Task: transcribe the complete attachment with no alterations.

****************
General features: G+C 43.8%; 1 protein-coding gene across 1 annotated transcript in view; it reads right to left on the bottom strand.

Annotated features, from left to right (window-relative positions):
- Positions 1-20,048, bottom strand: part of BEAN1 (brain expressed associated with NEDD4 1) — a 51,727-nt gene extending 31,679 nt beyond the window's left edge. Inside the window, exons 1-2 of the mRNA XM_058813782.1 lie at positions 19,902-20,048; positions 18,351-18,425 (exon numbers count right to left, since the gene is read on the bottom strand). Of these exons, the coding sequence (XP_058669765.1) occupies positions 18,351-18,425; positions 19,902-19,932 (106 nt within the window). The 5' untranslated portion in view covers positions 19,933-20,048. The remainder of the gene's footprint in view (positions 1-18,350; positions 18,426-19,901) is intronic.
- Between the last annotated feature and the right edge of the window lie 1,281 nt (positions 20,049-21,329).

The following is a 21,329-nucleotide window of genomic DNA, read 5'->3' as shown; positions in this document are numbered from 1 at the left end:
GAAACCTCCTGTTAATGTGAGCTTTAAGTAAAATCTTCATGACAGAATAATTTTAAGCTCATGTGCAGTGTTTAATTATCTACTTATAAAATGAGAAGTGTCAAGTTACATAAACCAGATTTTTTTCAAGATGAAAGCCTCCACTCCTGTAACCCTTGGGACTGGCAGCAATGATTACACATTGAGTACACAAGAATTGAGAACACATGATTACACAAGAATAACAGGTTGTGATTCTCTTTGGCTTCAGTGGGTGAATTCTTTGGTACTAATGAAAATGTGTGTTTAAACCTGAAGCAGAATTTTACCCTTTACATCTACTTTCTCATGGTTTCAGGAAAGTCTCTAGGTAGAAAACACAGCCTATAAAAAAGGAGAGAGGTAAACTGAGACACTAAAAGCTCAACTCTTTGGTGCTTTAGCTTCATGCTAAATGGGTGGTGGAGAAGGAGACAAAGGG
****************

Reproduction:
General features: G+C 43.8%; 1 protein-coding gene across 1 annotated transcript in view; it reads right to left on the bottom strand.

Annotated features, from left to right (window-relative positions):
- Positions 1-20,048, bottom strand: part of BEAN1 (brain expressed associated with NEDD4 1) — a 51,727-nt gene extending 31,679 nt beyond the window's left edge. Inside the window, exons 1-2 of the mRNA XM_058813782.1 lie at positions 19,902-20,048; positions 18,351-18,425 (exon numbers count right to left, since the gene is read on the bottom strand). Of these exons, the coding sequence (XP_058669765.1) occupies positions 18,351-18,425; positions 19,902-19,932 (106 nt within the window). The 5' untranslated portion in view covers positions 19,933-20,048. The remainder of the gene's footprint in view (positions 1-18,350; positions 18,426-19,901) is intronic.
- Between the last annotated feature and the right edge of the window lie 1,281 nt (positions 20,049-21,329).

The following is a 21,329-nucleotide window of genomic DNA, read 5'->3' as shown; positions in this document are numbered from 1 at the left end:
GAAACCTCCTGTTAATGTGAGCTTTAAGTAAAATCTTCATGACAGAATAATTTTAAGCTCATGTGCAGTGTTTAATTATCTACTTATAAAATGAGAAGTGTCAAGTTACATAAACCAGATTTTTTTCAAGATGAAAGCCTCCACTCCTGTAACCCTTGGGACTGGCAGCAATGATTACACATTGAGTACACAAGAATTGAGAACACATGATTACACAAGAATAACAGGTTGTGATTCTCTTTGGCTTCAGTGGGTGAATTCTTTGGTACTAATGAAAATGTGTGTTTAAACCTGAAGCAGAATTTTACCCTTTACATCTACTTTCTCATGGTTTCAGGAAAGTCTCTAGGTAGAAAACACAGCCTATAAAAAAGGAGAGAGGTAAACTGAGACACTAAAAGCTCAACTCTTTGGTGCTTTAGCTTCATGCTAAATGGGTGGTGGAGAAGGAGACAAAGGG